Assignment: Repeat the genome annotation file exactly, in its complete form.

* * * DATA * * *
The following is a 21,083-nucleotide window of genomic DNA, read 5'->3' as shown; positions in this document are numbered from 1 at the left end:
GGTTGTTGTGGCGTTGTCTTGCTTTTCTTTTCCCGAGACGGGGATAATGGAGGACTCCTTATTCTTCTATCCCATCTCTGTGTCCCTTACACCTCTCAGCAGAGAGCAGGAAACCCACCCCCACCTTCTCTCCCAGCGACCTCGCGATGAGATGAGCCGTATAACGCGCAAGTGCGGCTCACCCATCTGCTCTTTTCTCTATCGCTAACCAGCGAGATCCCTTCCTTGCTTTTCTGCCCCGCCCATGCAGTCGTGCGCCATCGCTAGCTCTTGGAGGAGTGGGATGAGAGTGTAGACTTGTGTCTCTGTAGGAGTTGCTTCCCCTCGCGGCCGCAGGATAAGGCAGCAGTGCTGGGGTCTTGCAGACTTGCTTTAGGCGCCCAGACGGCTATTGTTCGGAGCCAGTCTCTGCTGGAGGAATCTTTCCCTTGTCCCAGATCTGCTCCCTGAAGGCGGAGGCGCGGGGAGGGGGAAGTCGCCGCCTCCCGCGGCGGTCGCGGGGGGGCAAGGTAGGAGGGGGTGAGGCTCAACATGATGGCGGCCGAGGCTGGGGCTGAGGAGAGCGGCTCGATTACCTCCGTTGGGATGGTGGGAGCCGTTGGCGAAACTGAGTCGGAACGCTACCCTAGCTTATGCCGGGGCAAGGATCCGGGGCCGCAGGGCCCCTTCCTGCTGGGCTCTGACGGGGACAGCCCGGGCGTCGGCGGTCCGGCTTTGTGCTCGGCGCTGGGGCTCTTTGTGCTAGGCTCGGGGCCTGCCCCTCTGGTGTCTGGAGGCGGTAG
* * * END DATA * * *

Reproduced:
The following is a 21,083-nucleotide window of genomic DNA, read 5'->3' as shown; positions in this document are numbered from 1 at the left end:
GGTTGTTGTGGCGTTGTCTTGCTTTTCTTTTCCCGAGACGGGGATAATGGAGGACTCCTTATTCTTCTATCCCATCTCTGTGTCCCTTACACCTCTCAGCAGAGAGCAGGAAACCCACCCCCACCTTCTCTCCCAGCGACCTCGCGATGAGATGAGCCGTATAACGCGCAAGTGCGGCTCACCCATCTGCTCTTTTCTCTATCGCTAACCAGCGAGATCCCTTCCTTGCTTTTCTGCCCCGCCCATGCAGTCGTGCGCCATCGCTAGCTCTTGGAGGAGTGGGATGAGAGTGTAGACTTGTGTCTCTGTAGGAGTTGCTTCCCCTCGCGGCCGCAGGATAAGGCAGCAGTGCTGGGGTCTTGCAGACTTGCTTTAGGCGCCCAGACGGCTATTGTTCGGAGCCAGTCTCTGCTGGAGGAATCTTTCCCTTGTCCCAGATCTGCTCCCTGAAGGCGGAGGCGCGGGGAGGGGGAAGTCGCCGCCTCCCGCGGCGGTCGCGGGGGGGCAAGGTAGGAGGGGGTGAGGCTCAACATGATGGCGGCCGAGGCTGGGGCTGAGGAGAGCGGCTCGATTACCTCCGTTGGGATGGTGGGAGCCGTTGGCGAAACTGAGTCGGAACGCTACCCTAGCTTATGCCGGGGCAAGGATCCGGGGCCGCAGGGCCCCTTCCTGCTGGGCTCTGACGGGGACAGCCCGGGCGTCGGCGGTCCGGCTTTGTGCTCGGCGCTGGGGCTCTTTGTGCTAGGCTCGGGGCCTGCCCCTCTGGTGTCTGGAGGCGGTAG